The Lower Nanamocomuck Trail is two hours North of Boston just outside the mountain playground of North Conway. This out-and-back ride parallels the boulder-strewn Swift River and includes tight singletrack, log bridges and plenty of rocks and roots. Located in the White Mountain National Forest, the trail is just one of many backcountry rides in the area. In true New England style, the Nan begins at a restored covered bridge.
Travel to the heart of Wisconsin and experience some of the best riding the Midwest has to offer. The trail network at Levis-Trow appeals to all levels of riders, with gentle, rolling climbs on wider sections of trail for beginners and plenty of tight, slaloming singletrack to challenge even the most experienced riders. Sandstone bluffs offer a chance to take in views of the surrounding area.
Location: About 15 miles off I-94, southwest of Neillsville, Wisconsin.
Located only 30 miles southeast of San Jose, Henry Coe State Park contains an extensive trail system. Be prepared for long, lung busting climbs and fast, rolling descents on more than 50 miles of ranch roads and singletrack.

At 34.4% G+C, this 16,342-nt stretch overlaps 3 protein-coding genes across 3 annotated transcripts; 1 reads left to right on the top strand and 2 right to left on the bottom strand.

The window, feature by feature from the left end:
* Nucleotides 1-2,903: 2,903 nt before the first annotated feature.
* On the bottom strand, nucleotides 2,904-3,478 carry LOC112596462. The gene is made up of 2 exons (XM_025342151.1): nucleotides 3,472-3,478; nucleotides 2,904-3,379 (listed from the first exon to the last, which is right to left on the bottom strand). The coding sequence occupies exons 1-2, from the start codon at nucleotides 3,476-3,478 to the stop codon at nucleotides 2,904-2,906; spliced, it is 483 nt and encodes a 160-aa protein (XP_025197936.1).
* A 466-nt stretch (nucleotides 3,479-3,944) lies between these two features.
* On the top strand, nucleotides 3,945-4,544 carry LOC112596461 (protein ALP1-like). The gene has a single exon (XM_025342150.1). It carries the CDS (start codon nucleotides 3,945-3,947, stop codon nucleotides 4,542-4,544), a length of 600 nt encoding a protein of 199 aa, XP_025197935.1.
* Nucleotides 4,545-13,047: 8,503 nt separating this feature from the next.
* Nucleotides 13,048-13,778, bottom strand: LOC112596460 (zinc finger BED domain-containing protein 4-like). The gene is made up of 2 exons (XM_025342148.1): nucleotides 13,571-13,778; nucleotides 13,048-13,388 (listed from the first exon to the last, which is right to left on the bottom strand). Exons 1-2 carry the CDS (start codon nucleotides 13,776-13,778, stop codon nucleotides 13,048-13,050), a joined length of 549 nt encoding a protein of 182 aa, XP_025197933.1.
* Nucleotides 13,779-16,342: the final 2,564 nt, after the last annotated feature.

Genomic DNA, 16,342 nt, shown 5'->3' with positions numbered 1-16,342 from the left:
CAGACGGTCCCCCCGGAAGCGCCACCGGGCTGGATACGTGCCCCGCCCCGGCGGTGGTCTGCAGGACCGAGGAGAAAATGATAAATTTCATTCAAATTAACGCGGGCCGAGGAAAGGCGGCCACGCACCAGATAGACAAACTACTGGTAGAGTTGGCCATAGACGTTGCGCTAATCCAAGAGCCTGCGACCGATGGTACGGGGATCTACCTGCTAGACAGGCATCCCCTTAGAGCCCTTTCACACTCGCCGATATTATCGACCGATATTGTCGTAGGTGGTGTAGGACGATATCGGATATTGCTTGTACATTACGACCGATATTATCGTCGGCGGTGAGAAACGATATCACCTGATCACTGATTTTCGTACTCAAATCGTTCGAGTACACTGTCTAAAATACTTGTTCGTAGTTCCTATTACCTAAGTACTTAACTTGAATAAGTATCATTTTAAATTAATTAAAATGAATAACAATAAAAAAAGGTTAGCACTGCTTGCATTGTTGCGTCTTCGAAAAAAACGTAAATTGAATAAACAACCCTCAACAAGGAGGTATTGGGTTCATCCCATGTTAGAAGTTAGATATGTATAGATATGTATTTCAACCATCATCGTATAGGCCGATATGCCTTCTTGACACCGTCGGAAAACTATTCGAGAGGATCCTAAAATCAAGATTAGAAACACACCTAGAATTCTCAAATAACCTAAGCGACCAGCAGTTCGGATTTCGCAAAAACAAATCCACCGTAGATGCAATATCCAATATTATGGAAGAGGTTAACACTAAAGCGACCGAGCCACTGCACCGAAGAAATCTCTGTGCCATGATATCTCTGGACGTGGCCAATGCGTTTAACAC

Location: Henry Coe State Park, Morgan Hill, California
Directions: From Interstate 101, travel east on Highway 152 approximately 20 miles to the Bell Station/Dowdy Ranch trailhead.
An awesome ribbon of trail looping through the heart of elk country, the High Country Pathway (HCP) embodies the classic definition of an IMBA Epic Ride. The first IMBA Epic Ride in Michigan will take you far into the backcountry with beautiful lowlands and panoramas in the highlands.
Slippery roots. Exposed wet granite. Impossibly steep climbs. Black flies. Tight singletrack beneath a deep green forest canopy. As any hearty Vermont mountain biker will tell you, these are the traits that distinguish New England riding. Some of the best riders in the world got their start in the Green Mountains of Vermont. Chances are, if you can handle the technical challenges found here, you can stay upright anywhere.
Think of it as a "Super Epic." The Pinhoti Trail covers about 140 miles of prime terrain in northern Georgia -- nearly 100 miles of this is off-road, the other 40 are blazed road routes. The Georgia Pinhoti Trail Association (GPTA), in conjunction with the Conservation Fund, is continually acquiring land and easements to move as much of the trail to off-road status as possible.
Like any vintage West Virginia ride, the Gauley Epic begins with a plunge into a classic East Coast hardwood forest. Thank your fork manufacturer as you bounce over a long section of 80-year old logging railway, complete with original ties. It's all about rhythm and momentum here. Keep it up and you'll sail through the day.
The guidance on this website, and in other IMBA documents, is for reference only and should not be interpreted as a standard, specification or regulation. Mountain biking is inherently risky and could result in injury or death.